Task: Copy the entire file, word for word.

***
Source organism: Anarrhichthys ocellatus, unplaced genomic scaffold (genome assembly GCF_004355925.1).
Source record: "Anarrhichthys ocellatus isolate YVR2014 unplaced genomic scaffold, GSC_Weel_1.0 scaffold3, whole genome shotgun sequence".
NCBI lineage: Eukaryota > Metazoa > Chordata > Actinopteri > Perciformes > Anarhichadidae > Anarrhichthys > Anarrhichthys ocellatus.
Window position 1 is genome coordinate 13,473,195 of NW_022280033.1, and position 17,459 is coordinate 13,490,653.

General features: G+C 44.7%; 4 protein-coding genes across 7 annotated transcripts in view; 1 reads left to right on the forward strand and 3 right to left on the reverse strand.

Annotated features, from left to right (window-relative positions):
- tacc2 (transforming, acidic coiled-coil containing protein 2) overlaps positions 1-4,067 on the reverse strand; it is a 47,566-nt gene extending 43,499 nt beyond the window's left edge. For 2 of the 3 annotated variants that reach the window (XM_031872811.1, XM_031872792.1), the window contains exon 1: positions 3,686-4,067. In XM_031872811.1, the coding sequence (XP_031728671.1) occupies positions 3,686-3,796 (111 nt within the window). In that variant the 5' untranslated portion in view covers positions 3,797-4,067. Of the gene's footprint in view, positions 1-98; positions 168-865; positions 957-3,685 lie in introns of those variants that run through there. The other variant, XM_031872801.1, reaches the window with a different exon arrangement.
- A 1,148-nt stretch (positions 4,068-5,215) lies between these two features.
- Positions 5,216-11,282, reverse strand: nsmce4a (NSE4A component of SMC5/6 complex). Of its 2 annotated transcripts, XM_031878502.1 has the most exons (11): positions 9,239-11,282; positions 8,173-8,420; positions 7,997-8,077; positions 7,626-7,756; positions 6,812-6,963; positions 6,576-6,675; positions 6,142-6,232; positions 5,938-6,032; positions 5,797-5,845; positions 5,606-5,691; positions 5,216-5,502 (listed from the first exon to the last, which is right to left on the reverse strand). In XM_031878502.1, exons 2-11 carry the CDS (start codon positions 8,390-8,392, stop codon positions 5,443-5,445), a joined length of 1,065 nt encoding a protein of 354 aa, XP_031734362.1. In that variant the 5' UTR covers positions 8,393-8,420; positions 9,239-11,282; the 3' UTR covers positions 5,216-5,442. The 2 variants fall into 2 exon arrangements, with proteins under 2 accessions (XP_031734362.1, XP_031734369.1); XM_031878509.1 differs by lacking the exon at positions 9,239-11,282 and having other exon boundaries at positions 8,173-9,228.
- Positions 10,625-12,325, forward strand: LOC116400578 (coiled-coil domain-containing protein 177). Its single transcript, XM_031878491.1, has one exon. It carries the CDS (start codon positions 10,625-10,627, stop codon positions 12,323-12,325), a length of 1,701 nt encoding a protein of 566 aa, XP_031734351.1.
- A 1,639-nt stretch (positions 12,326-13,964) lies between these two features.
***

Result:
Source organism: Anarrhichthys ocellatus, unplaced genomic scaffold (genome assembly GCF_004355925.1).
Source record: "Anarrhichthys ocellatus isolate YVR2014 unplaced genomic scaffold, GSC_Weel_1.0 scaffold3, whole genome shotgun sequence".
NCBI lineage: Eukaryota > Metazoa > Chordata > Actinopteri > Perciformes > Anarhichadidae > Anarrhichthys > Anarrhichthys ocellatus.
Window position 1 is genome coordinate 13,473,195 of NW_022280033.1, and position 17,459 is coordinate 13,490,653.

General features: G+C 44.7%; 4 protein-coding genes across 7 annotated transcripts in view; 1 reads left to right on the forward strand and 3 right to left on the reverse strand.

Annotated features, from left to right (window-relative positions):
- tacc2 (transforming, acidic coiled-coil containing protein 2) overlaps positions 1-4,067 on the reverse strand; it is a 47,566-nt gene extending 43,499 nt beyond the window's left edge. For 2 of the 3 annotated variants that reach the window (XM_031872811.1, XM_031872792.1), the window contains exon 1: positions 3,686-4,067. In XM_031872811.1, the coding sequence (XP_031728671.1) occupies positions 3,686-3,796 (111 nt within the window). In that variant the 5' untranslated portion in view covers positions 3,797-4,067. Of the gene's footprint in view, positions 1-98; positions 168-865; positions 957-3,685 lie in introns of those variants that run through there. The other variant, XM_031872801.1, reaches the window with a different exon arrangement.
- A 1,148-nt stretch (positions 4,068-5,215) lies between these two features.
- Positions 5,216-11,282, reverse strand: nsmce4a (NSE4A component of SMC5/6 complex). Of its 2 annotated transcripts, XM_031878502.1 has the most exons (11): positions 9,239-11,282; positions 8,173-8,420; positions 7,997-8,077; positions 7,626-7,756; positions 6,812-6,963; positions 6,576-6,675; positions 6,142-6,232; positions 5,938-6,032; positions 5,797-5,845; positions 5,606-5,691; positions 5,216-5,502 (listed from the first exon to the last, which is right to left on the reverse strand). In XM_031878502.1, exons 2-11 carry the CDS (start codon positions 8,390-8,392, stop codon positions 5,443-5,445), a joined length of 1,065 nt encoding a protein of 354 aa, XP_031734362.1. In that variant the 5' UTR covers positions 8,393-8,420; positions 9,239-11,282; the 3' UTR covers positions 5,216-5,442. The 2 variants fall into 2 exon arrangements, with proteins under 2 accessions (XP_031734362.1, XP_031734369.1); XM_031878509.1 differs by lacking the exon at positions 9,239-11,282 and having other exon boundaries at positions 8,173-9,228.
- Positions 10,625-12,325, forward strand: LOC116400578 (coiled-coil domain-containing protein 177). Its single transcript, XM_031878491.1, has one exon. It carries the CDS (start codon positions 10,625-10,627, stop codon positions 12,323-12,325), a length of 1,701 nt encoding a protein of 566 aa, XP_031734351.1.
- A 1,639-nt stretch (positions 12,326-13,964) lies between these two features.